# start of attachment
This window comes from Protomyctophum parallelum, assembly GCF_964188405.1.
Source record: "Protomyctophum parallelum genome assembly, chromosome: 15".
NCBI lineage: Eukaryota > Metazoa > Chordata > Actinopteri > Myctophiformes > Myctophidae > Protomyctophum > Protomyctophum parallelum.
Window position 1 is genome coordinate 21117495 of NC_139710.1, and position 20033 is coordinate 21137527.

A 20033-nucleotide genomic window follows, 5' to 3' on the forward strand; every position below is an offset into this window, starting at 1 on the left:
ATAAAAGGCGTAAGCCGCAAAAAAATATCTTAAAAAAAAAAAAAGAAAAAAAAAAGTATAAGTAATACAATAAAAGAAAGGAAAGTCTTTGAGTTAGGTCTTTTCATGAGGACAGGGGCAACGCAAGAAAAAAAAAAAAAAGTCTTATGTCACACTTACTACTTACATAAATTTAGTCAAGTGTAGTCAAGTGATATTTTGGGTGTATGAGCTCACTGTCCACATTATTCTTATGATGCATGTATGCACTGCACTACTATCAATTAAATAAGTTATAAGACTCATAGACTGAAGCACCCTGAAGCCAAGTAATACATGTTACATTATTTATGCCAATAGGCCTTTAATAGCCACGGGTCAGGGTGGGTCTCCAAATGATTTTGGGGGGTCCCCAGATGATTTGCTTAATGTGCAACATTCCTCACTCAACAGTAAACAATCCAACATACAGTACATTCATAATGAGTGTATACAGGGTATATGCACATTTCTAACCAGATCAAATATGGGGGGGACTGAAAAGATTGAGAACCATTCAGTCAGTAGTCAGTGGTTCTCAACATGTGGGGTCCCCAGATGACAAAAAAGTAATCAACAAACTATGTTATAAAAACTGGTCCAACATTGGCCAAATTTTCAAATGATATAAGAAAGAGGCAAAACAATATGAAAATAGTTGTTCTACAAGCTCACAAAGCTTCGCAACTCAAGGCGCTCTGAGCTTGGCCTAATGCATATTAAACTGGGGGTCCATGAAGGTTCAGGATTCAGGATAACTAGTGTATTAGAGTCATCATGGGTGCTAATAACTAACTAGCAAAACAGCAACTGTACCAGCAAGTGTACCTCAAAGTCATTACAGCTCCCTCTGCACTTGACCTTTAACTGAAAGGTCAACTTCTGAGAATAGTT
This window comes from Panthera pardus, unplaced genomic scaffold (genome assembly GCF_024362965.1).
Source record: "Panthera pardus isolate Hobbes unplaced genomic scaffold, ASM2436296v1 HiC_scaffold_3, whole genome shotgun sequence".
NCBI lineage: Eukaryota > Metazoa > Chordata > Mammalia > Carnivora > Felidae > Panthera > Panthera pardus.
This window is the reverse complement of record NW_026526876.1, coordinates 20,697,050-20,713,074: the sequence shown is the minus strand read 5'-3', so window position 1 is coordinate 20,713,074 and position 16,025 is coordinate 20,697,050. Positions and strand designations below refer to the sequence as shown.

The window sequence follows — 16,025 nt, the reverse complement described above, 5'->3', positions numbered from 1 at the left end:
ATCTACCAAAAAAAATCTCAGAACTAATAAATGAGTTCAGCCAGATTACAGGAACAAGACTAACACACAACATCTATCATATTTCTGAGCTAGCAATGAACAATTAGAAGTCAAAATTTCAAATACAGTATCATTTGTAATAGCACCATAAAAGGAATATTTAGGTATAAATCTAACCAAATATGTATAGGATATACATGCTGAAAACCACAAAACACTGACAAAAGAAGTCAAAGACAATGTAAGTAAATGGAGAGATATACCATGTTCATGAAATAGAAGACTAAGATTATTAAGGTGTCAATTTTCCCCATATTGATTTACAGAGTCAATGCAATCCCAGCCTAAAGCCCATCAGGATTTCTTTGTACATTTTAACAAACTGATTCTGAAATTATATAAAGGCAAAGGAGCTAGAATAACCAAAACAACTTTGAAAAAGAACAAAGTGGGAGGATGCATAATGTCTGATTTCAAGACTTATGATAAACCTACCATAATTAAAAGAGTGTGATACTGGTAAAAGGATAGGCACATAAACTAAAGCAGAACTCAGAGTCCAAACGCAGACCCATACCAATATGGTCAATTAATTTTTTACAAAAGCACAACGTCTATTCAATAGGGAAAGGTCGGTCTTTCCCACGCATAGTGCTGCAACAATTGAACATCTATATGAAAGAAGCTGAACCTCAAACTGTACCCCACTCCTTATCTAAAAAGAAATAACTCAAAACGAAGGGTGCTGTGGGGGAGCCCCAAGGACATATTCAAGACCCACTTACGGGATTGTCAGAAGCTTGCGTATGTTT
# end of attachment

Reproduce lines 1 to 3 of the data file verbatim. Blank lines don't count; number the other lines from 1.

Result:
This window comes from Protomyctophum parallelum, assembly GCF_964188405.1.
Source record: "Protomyctophum parallelum genome assembly, chromosome: 15".
NCBI lineage: Eukaryota > Metazoa > Chordata > Actinopteri > Myctophiformes > Myctophidae > Protomyctophum > Protomyctophum parallelum.